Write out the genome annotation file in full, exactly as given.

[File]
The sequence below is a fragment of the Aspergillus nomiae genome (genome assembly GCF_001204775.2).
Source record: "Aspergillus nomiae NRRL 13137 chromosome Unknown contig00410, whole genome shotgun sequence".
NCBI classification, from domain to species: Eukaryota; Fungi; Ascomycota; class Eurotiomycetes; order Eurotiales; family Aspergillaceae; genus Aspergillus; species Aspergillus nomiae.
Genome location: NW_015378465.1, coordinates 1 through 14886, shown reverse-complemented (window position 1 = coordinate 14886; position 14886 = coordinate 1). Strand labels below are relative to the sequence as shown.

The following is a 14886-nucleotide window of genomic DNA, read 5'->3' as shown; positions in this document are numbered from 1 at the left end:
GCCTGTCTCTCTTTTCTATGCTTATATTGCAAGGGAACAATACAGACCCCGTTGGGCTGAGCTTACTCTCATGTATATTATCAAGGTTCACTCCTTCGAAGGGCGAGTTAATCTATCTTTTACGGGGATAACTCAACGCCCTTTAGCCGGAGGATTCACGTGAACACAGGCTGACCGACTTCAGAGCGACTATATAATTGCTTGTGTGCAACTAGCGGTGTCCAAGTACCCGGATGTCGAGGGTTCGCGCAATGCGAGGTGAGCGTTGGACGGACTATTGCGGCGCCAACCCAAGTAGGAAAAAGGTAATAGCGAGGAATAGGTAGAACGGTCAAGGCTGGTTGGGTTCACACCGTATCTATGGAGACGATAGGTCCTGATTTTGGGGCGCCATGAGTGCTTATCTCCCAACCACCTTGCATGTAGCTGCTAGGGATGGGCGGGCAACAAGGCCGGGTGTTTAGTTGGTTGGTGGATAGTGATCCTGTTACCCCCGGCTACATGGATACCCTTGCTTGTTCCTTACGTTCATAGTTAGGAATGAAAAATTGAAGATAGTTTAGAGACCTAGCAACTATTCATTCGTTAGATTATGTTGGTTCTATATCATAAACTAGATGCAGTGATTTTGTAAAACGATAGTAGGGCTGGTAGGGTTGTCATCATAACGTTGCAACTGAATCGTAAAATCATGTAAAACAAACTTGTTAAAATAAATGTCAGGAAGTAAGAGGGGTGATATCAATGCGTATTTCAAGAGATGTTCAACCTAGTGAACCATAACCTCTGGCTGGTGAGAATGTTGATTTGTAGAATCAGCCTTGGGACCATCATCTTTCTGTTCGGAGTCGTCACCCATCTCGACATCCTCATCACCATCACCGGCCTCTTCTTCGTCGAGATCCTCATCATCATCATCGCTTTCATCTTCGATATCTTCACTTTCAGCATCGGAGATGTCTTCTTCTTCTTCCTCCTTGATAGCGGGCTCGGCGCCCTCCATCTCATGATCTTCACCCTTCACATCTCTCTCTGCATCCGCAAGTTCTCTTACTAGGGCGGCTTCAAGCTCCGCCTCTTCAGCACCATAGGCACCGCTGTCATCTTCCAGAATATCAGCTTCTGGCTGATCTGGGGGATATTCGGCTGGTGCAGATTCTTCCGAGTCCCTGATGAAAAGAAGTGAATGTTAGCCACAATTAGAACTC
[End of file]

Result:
The sequence below is a fragment of the Aspergillus nomiae genome (genome assembly GCF_001204775.2).
Source record: "Aspergillus nomiae NRRL 13137 chromosome Unknown contig00410, whole genome shotgun sequence".
NCBI classification, from domain to species: Eukaryota; Fungi; Ascomycota; class Eurotiomycetes; order Eurotiales; family Aspergillaceae; genus Aspergillus; species Aspergillus nomiae.
Genome location: NW_015378465.1, coordinates 1 through 14886, shown reverse-complemented (window position 1 = coordinate 14886; position 14886 = coordinate 1). Strand labels below are relative to the sequence as shown.

The following is a 14886-nucleotide window of genomic DNA, read 5'->3' as shown; positions in this document are numbered from 1 at the left end:
GCCTGTCTCTCTTTTCTATGCTTATATTGCAAGGGAACAATACAGACCCCGTTGGGCTGAGCTTACTCTCATGTATATTATCAAGGTTCACTCCTTCGAAGGGCGAGTTAATCTATCTTTTACGGGGATAACTCAACGCCCTTTAGCCGGAGGATTCACGTGAACACAGGCTGACCGACTTCAGAGCGACTATATAATTGCTTGTGTGCAACTAGCGGTGTCCAAGTACCCGGATGTCGAGGGTTCGCGCAATGCGAGGTGAGCGTTGGACGGACTATTGCGGCGCCAACCCAAGTAGGAAAAAGGTAATAGCGAGGAATAGGTAGAACGGTCAAGGCTGGTTGGGTTCACACCGTATCTATGGAGACGATAGGTCCTGATTTTGGGGCGCCATGAGTGCTTATCTCCCAACCACCTTGCATGTAGCTGCTAGGGATGGGCGGGCAACAAGGCCGGGTGTTTAGTTGGTTGGTGGATAGTGATCCTGTTACCCCCGGCTACATGGATACCCTTGCTTGTTCCTTACGTTCATAGTTAGGAATGAAAAATTGAAGATAGTTTAGAGACCTAGCAACTATTCATTCGTTAGATTATGTTGGTTCTATATCATAAACTAGATGCAGTGATTTTGTAAAACGATAGTAGGGCTGGTAGGGTTGTCATCATAACGTTGCAACTGAATCGTAAAATCATGTAAAACAAACTTGTTAAAATAAATGTCAGGAAGTAAGAGGGGTGATATCAATGCGTATTTCAAGAGATGTTCAACCTAGTGAACCATAACCTCTGGCTGGTGAGAATGTTGATTTGTAGAATCAGCCTTGGGACCATCATCTTTCTGTTCGGAGTCGTCACCCATCTCGACATCCTCATCACCATCACCGGCCTCTTCTTCGTCGAGATCCTCATCATCATCATCGCTTTCATCTTCGATATCTTCACTTTCAGCATCGGAGATGTCTTCTTCTTCTTCCTCCTTGATAGCGGGCTCGGCGCCCTCCATCTCATGATCTTCACCCTTCACATCTCTCTCTGCATCCGCAAGTTCTCTTACTAGGGCGGCTTCAAGCTCCGCCTCTTCAGCACCATAGGCACCGCTGTCATCTTCCAGAATATCAGCTTCTGGCTGATCTGGGGGATATTCGGCTGGTGCAGATTCTTCCGAGTCCCTGATGAAAAGAAGTGAATGTTAGCCACAATTAGAACTC